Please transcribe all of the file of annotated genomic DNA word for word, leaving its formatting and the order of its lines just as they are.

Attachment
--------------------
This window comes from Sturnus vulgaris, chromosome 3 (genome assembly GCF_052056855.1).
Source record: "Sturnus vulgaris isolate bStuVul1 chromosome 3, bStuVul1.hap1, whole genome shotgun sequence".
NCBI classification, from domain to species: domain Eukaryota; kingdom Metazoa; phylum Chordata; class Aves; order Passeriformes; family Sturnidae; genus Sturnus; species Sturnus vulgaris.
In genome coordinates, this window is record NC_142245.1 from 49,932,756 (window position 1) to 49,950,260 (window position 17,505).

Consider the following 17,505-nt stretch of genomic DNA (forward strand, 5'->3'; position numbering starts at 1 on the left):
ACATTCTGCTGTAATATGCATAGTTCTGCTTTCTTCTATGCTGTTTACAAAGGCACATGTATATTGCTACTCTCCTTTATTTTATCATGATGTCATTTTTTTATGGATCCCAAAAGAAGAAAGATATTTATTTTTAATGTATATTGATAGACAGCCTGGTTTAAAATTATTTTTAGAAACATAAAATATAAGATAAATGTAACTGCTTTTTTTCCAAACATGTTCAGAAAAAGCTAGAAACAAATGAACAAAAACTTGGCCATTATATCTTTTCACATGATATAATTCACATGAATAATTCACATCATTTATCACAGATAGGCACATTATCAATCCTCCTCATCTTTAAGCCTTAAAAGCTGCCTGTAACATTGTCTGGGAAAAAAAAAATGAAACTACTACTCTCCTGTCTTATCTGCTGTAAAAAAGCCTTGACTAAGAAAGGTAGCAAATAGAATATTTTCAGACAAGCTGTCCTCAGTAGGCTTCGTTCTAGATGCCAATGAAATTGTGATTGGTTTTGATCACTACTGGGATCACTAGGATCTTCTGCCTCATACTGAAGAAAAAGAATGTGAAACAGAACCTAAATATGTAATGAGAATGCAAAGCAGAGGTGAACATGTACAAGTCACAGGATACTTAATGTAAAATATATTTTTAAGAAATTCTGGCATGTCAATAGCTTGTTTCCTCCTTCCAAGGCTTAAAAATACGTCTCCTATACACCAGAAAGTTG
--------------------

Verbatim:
This window comes from Sturnus vulgaris, chromosome 3 (genome assembly GCF_052056855.1).
Source record: "Sturnus vulgaris isolate bStuVul1 chromosome 3, bStuVul1.hap1, whole genome shotgun sequence".
NCBI classification, from domain to species: domain Eukaryota; kingdom Metazoa; phylum Chordata; class Aves; order Passeriformes; family Sturnidae; genus Sturnus; species Sturnus vulgaris.
In genome coordinates, this window is record NC_142245.1 from 49,932,756 (window position 1) to 49,950,260 (window position 17,505).

Consider the following 17,505-nt stretch of genomic DNA (forward strand, 5'->3'; position numbering starts at 1 on the left):
ACATTCTGCTGTAATATGCATAGTTCTGCTTTCTTCTATGCTGTTTACAAAGGCACATGTATATTGCTACTCTCCTTTATTTTATCATGATGTCATTTTTTTATGGATCCCAAAAGAAGAAAGATATTTATTTTTAATGTATATTGATAGACAGCCTGGTTTAAAATTATTTTTAGAAACATAAAATATAAGATAAATGTAACTGCTTTTTTTCCAAACATGTTCAGAAAAAGCTAGAAACAAATGAACAAAAACTTGGCCATTATATCTTTTCACATGATATAATTCACATGAATAATTCACATCATTTATCACAGATAGGCACATTATCAATCCTCCTCATCTTTAAGCCTTAAAAGCTGCCTGTAACATTGTCTGGGAAAAAAAAAATGAAACTACTACTCTCCTGTCTTATCTGCTGTAAAAAAGCCTTGACTAAGAAAGGTAGCAAATAGAATATTTTCAGACAAGCTGTCCTCAGTAGGCTTCGTTCTAGATGCCAATGAAATTGTGATTGGTTTTGATCACTACTGGGATCACTAGGATCTTCTGCCTCATACTGAAGAAAAAGAATGTGAAACAGAACCTAAATATGTAATGAGAATGCAAAGCAGAGGTGAACATGTACAAGTCACAGGATACTTAATGTAAAATATATTTTTAAGAAATTCTGGCATGTCAATAGCTTGTTTCCTCCTTCCAAGGCTTAAAAATACGTCTCCTATACACCAGAAAGTTG